No one plans for the cost of divorce. Nobody stashes aside money specifically to cater for divorce. So if you’re struggling to get money to pay for your divorce, know that it is completely normal and acceptable. In this article, we’ve compiled creative and actionable ways you can use to fund for your divorce.
Divorce is an investment in your future. So no matter the reservations you might have about the cost it brings, know that it will all be worth it in the end. It is an opportunity to open a brand new chapter – one built on the foundation of independence and self-sufficiency.
Below are a few options to get started planning to pay for your divorce.
If you and your soon-to-be ex have joint accounts, you may withdraw at least half of the funds in them to pay for your divorce. Do this before you file for divorce. Once one spouse files for divorce, withdrawals from joint accounts are generally restricted unless you and your spouse agree on an advance disbursement of funds. If you would like a larger share of the money in a joint account, consult with a divorce attorney first so you know if and how that action will affect your proceedings.
Get Spouse to Pay
It’s normal for one spouse to earn a considerably higher income than the other spouse. If you are the low-earning spouse, or you have been staying at home taking care of the children, consider having your partner pay for a portion of your legal fees. If they are reluctant to do it, a court may order them to honor your request.
Keep in mind, though, that the court will not order your spouse to pay the whole amount. Your need and the other party’s ability to offset your legal fees will serve as the basis for a judge’s decision.
Borrow from Family or Friends
This might look like an unpleasant option at first glance, but it is actually how most cash-strapped spouses pay for their divorce. We have seen clients borrow money from a new significant other, a parent, coworkers, and friends. There are also instances where a boss has loaned money to our client.
Finance Divorce with a Second Job, Hobby, or Project
The idea is to come up with some extra cash while keeping yourself busy during this difficult and stressful time. Chances are, there are job openings out there for the exact hobby or passion you thrive in, whether that be social media marketing, gardening, or something as technical as fixing broken computers. If anything, this is a far much better alternative than taking out a loan, especially if you have time to spare.
Take Out a Loan to Pay for Your Divorce
Desperate times call for desperate measures, so if taking out a loan from your bank or credit union is the only available way to cover for your divorce expenses, go for it. Be sure to apply for a loan that covers your entire costs so you are not left stranded halfway. If your credit score is solid, and you are in good standing with the financial institution, you might get a low interest rate.
If this option is good for you, we can introduce options from 3rd lenders for you to consider.
Pay for Your Divorce by Selling Your Property
An enticing an option as this might look, it comes with its fair share of hurdles. If you are selling property, make sure it is something you acquired before you said “I do”. In the context of the law, this is considered “separate property” and therefore not prohibited to sell. If you and your ex-spouse acquired property over the course of your marriage, do not sell it under any circumstances as it is considered “community property” and therefore co-owned.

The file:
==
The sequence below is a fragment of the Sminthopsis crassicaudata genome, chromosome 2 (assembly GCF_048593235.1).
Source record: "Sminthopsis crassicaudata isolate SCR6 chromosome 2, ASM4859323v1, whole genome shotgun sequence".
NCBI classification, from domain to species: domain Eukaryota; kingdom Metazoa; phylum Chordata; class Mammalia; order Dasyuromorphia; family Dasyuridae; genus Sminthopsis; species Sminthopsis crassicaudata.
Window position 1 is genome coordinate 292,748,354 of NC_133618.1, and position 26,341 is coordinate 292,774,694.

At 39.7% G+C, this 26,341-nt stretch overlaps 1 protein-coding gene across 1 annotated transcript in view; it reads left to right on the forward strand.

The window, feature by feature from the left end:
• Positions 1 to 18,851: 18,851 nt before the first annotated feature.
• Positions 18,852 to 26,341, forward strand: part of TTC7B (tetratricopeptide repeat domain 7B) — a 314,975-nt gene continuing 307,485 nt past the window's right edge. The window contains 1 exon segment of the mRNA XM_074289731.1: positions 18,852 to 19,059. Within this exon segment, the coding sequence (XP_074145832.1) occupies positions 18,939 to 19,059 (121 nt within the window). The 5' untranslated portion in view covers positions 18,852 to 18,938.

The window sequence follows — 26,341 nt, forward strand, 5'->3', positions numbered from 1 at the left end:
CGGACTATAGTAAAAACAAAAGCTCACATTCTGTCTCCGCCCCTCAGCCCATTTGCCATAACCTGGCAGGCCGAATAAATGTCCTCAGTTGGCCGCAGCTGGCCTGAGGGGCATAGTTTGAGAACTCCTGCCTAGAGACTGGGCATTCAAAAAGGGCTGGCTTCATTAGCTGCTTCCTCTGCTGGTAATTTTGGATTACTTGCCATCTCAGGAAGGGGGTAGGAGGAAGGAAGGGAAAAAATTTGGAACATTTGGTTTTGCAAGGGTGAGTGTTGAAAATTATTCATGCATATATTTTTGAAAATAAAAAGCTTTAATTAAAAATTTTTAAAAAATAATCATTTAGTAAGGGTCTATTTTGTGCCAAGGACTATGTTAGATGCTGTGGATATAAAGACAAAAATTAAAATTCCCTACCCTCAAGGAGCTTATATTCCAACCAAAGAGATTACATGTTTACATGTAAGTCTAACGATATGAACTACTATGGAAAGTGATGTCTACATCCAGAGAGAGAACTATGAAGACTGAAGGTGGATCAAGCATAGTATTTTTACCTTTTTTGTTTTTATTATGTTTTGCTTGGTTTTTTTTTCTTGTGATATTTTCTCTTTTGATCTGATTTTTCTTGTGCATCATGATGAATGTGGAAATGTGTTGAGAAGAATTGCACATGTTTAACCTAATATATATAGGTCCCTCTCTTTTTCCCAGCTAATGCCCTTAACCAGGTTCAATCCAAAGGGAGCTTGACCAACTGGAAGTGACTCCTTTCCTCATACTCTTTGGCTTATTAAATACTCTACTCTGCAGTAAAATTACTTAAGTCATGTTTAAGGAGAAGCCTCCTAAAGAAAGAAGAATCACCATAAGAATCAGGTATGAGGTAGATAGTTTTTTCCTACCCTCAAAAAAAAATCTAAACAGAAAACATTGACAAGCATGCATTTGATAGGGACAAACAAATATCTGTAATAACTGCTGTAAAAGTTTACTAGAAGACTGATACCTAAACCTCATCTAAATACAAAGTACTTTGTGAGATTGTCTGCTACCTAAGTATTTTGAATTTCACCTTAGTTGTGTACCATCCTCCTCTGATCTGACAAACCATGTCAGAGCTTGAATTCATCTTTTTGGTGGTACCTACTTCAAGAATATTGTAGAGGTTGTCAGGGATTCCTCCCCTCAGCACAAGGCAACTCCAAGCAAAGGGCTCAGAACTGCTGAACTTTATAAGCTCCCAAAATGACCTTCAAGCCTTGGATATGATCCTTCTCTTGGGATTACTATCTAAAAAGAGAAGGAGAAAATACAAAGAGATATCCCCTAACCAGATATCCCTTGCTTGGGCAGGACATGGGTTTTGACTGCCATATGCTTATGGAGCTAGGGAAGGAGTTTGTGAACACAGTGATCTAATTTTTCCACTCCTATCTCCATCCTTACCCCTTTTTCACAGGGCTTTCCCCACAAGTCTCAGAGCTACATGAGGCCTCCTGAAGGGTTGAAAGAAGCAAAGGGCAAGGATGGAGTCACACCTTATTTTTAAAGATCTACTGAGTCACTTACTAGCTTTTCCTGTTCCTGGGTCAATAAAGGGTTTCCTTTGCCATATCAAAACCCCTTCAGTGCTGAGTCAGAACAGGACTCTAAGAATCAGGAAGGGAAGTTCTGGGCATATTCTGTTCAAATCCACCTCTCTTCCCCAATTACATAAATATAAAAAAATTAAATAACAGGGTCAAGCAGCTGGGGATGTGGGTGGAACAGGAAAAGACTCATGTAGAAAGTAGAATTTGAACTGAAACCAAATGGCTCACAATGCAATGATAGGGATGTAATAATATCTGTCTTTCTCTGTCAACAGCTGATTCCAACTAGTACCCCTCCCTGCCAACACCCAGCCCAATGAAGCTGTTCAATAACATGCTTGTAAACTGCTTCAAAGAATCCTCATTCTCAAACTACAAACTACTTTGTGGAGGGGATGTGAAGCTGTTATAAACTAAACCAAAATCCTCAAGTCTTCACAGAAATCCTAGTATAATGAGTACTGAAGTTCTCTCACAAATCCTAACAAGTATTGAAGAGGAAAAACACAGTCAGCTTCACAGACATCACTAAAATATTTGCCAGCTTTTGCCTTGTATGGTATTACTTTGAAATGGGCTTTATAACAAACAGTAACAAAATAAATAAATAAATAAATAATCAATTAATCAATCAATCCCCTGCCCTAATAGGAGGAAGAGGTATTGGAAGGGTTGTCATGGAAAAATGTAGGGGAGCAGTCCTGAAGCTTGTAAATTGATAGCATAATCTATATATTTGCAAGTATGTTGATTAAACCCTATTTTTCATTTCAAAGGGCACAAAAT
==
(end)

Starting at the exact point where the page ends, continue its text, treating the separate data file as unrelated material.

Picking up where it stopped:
It is also worth keeping in mind that you cannot sell property after divorce papers have been filed. If you insist on selling it, you may receive a court order prohibiting you to do so.
Another excellent way to offset divorce costs is to utilize your rainy day fund. Even if you did not purpose to use it in this way, it might still save the day when you need it the most. Sadly, most people never set aside savings, let alone funds for a resource-intensive event like divorce.
You might not be planning to divorce your partner any time soon, but it does not hurt to set up a rainy day fund in case you ever need to use it. We believe it is better to be prepared and not use such savings than the alternative.
If you have a good credit score and credit limit, consider paying for your divorce using a credit card you open in your name only. You may need to open separate a bank account for this. Using a credit card from an account that you share with your ex-spouse may have a negative outcome on your divorce case.
Look into Your Retirement Account(s) to Pay for Divorce
You can also utilize funds from your 401(k) account, or any other retirement account, to pay for your divorce. However, not all retirement accounts or 401(k) plans allow you to borrow. If your employer will not permit it, you will not have this option available. Check with your financial advisor first to see if you are allowed to borrow and what the maximum limits are.
Even if your request is granted, you may still need your spouse’s approval to take out money out of your retirement account. Speak with your partner first and explain your reasons for wanting to explore that option. Make it clear that the money will be accounted for it court. The idea is to have your spouse think that they will get some, if not all, of the money back at a later date.
Do You Have Additional Questions Regarding Divorce? We are Happy to Answer Them All.
Beyond the obvious financial concerns surrounding this process, we understand that you might have other questions regarding divorce as a whole. We invite you to speak to one of our award-winning divorce attorneys today, so you can get the clarity and confidence you need to start the next the chapter of your life. Schedule a consultation today at (215) 523-6900.